We're finally getting rain down here and it's sorely needed. This is turning into a perfect slack day. Everything is done in the house and I'm not going outside. So my biggest decisions is whether to nod off at the computer, or stretch out on the couch and nap. :)

Catharine said...

The OP Market! I was just out doing errands and meant to stop by!! But, I was so hot, I totally forgot in my rush to get home to air-conditioning.

But, judging by our berries and fruit trees -- I'm guessing this is a bad year for fruit all around the area.

It does seem like a row of cafes -- each with their own sorts of discussions. I like it.

-katiebird (so, there blogger)

Nancy P said...

Ah, family man. . .enjoy.

Catharine said...

FamilyMan, I wondered how I missed you, but I see we were on at the same time.

I think I'll set up a laptop and nod off at the computer while I'm stretched out on the couch. That'll be the most comfortable.


Hank Phillippi Ryan said...

Today at the market: blueberries. Lots and lots. They were $9.98 a quart. But if you bought one pint, you got two free.

Ah. So math at the grocery. Available blueberries at 9.98, divided by however many pints there are in a quart, multiplied by three times 4.99 a pint (I guess) minus two times 4.99, then add to the equation that there are only two of us, so how many blueberries can two people eat before they get mushy (the blueberries, not the people) even if they are fairly inexpensive? (The blueberries, not the people.)

Or are they inexpesive? Maybe it's outrageous, but the only way to get blueberries.

I wish this blog thing included blueberry sharing.

Nancy P said...

Since you're the one with the blueberries, ryan, I'm totally with you on the sharing thing. :)

Back to rewrite Chapter One AGAIN. But there's hope. A writer friend gave me an idea today that may turn the tide. The tide sooo needs turning.

FARfetched said...

Hey Nancy, my travels took me to somewhere around 2027, where I was (anonymously) distributing seditious material about the New Dixie government. They weren't too happy about it....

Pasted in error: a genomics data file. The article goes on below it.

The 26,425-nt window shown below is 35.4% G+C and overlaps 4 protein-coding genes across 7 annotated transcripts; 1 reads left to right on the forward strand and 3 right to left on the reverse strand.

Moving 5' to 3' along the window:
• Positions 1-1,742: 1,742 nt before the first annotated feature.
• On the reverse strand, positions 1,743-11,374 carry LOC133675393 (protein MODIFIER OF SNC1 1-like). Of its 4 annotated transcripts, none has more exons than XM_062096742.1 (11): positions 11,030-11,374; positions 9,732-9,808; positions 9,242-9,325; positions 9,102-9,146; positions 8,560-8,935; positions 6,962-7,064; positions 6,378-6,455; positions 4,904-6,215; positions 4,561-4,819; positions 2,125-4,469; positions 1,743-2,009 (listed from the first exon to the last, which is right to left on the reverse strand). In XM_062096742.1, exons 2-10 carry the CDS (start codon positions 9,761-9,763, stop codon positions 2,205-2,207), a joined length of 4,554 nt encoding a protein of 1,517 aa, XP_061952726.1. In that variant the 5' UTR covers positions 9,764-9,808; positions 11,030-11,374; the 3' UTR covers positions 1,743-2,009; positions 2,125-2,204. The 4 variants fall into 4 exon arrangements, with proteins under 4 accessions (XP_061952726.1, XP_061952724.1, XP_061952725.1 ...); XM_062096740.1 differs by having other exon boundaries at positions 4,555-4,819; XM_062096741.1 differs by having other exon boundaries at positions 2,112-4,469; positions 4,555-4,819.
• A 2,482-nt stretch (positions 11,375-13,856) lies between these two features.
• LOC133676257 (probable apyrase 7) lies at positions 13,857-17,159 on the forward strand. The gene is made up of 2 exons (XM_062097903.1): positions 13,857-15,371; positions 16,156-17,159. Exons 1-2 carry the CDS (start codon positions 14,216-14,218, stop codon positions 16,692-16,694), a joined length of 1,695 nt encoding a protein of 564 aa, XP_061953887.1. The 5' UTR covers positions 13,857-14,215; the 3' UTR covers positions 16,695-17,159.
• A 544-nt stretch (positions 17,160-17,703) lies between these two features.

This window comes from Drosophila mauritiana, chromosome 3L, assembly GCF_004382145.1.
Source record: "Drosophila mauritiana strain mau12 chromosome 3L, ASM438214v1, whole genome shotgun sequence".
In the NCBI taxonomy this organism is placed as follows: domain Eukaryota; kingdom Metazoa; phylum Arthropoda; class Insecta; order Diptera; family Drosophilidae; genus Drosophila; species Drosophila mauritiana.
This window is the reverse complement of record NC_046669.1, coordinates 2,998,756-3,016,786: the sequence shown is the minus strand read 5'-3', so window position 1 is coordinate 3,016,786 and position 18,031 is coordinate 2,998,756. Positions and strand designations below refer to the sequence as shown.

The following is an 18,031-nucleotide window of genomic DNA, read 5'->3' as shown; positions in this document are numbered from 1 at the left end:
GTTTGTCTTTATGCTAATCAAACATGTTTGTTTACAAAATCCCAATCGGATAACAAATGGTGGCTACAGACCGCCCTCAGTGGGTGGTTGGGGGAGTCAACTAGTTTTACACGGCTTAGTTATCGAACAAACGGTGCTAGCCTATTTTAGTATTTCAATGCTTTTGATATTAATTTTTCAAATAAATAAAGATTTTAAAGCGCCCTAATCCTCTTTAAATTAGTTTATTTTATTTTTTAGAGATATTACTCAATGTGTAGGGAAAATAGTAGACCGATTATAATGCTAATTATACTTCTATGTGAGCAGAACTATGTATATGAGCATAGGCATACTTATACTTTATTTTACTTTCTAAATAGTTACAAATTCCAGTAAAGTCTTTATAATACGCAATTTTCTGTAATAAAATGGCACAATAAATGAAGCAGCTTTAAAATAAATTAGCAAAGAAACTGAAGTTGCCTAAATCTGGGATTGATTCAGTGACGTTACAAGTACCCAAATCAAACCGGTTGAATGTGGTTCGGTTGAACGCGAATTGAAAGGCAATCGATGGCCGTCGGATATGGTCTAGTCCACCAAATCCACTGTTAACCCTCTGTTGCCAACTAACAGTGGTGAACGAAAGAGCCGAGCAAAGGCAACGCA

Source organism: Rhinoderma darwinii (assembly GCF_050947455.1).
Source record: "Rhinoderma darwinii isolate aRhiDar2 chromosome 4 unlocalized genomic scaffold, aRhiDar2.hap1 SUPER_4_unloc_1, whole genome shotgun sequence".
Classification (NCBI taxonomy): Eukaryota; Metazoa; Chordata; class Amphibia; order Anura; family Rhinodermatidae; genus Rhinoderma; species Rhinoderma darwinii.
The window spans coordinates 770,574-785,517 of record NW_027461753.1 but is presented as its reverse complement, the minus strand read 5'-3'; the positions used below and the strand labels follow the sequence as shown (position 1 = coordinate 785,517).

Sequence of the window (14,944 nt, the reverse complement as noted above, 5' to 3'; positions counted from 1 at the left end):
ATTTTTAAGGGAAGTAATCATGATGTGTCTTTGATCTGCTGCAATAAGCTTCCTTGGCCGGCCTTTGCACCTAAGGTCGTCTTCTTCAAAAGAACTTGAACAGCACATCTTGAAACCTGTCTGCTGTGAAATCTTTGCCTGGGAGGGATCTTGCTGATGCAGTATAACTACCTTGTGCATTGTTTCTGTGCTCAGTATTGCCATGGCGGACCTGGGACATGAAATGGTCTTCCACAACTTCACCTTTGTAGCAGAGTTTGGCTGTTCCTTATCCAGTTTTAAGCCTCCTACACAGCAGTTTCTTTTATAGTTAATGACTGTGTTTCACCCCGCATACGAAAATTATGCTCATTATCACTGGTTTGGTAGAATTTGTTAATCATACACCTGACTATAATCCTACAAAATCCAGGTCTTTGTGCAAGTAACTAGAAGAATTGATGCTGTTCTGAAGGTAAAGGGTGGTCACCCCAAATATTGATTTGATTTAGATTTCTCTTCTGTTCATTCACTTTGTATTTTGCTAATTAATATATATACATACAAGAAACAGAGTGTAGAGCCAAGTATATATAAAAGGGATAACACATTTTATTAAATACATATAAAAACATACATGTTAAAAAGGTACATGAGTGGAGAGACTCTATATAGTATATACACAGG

Nancy P said...

Ooo, far, that sounds great!

My travels took me tonight to experimenting with a prologue, written in 1st person, then in 3rd person, and then I tried it in 3rd person, present tense. . .in a book where all the rest is in past tense. And I think this seditious idea has rescued my book by helping me find the heart of it.

I'm aware that some people hate prologues and won't read them, but I don't care. It's not their book, lol.

AndiF said...

I always read prologues (and epilogues for that matter) but I do find some of them feel bolted on. The prologues that usually strike me as the most organic are doing something (ultimately) revealing about a character rather than something about cause and effect for the plot.

Catharine said...

I think epilogues feel more tacked on than prologues.

I loved the way you (Nancy) wrapped up The Virgin without resorting to an epilogue. It felt like a part of the book.

I think prologues can be a good way to set up both plot and characters.

And I have absolute faith that anything pleasing to you in your story will please me when I get to read it.


Nancy P said...

Thanks, guys. That's actually not only encouraging, but also helpful to read your "takes" on prologues and epilogues. I will apply the "bolted on" standard for juding my own, eventually.

FARfetched said...

A well-written prologue can set the stage for the rest of the story, or provide any necessary backstory without being too obtrusive. Epilogues... good for tying up loose ends, if such would have been disruptive in the main story, or just to show how the events of the story resonate in the characters' future.

All IMO, naturally.

Glad I was able to help with the sedition… watch for the thought police though!